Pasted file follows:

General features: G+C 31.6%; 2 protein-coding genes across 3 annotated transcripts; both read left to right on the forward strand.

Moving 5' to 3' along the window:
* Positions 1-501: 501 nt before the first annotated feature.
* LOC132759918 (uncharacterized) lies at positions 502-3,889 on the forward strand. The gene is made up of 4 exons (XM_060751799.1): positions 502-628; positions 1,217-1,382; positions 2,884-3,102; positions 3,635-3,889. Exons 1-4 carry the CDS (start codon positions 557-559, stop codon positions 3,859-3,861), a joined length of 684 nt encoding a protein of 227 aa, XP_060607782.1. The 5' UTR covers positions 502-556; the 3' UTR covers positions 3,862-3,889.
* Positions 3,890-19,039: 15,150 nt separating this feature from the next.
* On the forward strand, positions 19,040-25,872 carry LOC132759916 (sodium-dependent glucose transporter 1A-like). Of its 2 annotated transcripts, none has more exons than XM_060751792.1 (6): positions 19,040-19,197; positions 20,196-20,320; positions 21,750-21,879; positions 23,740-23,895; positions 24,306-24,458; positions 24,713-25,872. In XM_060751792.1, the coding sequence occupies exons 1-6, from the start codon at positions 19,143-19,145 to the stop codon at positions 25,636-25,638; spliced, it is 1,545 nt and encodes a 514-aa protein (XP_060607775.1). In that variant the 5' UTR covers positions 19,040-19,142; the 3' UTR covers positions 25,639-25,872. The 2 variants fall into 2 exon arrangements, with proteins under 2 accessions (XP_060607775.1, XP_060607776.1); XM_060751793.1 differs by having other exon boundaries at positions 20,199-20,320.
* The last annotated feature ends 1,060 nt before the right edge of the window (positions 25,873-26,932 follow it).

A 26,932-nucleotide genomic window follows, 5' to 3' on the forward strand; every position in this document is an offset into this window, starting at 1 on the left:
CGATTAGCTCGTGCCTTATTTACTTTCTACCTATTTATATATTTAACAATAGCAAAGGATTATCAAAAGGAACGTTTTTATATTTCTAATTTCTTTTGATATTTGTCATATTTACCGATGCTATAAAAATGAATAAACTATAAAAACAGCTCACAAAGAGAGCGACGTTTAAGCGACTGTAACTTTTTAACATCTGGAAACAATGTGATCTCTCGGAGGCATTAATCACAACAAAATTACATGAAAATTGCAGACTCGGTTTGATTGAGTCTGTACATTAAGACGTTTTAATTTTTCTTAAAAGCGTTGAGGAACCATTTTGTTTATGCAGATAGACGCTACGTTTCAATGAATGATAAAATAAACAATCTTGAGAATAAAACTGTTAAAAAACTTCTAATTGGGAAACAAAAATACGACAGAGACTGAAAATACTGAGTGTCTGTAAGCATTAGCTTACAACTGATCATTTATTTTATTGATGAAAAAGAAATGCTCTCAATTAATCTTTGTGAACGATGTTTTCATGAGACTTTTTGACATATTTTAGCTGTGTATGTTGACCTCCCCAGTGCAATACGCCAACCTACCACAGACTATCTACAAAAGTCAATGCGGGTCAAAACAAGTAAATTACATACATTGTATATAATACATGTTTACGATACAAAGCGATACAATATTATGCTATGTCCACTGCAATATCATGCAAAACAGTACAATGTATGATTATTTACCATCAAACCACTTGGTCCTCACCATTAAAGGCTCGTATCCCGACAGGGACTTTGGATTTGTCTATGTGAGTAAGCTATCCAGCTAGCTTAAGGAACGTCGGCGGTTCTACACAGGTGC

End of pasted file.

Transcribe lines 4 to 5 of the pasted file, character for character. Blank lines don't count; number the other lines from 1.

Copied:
* LOC132759918 (uncharacterized) lies at positions 502-3,889 on the forward strand. The gene is made up of 4 exons (XM_060751799.1): positions 502-628; positions 1,217-1,382; positions 2,884-3,102; positions 3,635-3,889. Exons 1-4 carry the CDS (start codon positions 557-559, stop codon positions 3,859-3,861), a joined length of 684 nt encoding a protein of 227 aa, XP_060607782.1. The 5' UTR covers positions 502-556; the 3' UTR covers positions 3,862-3,889.
* Positions 3,890-19,039: 15,150 nt separating this feature from the next.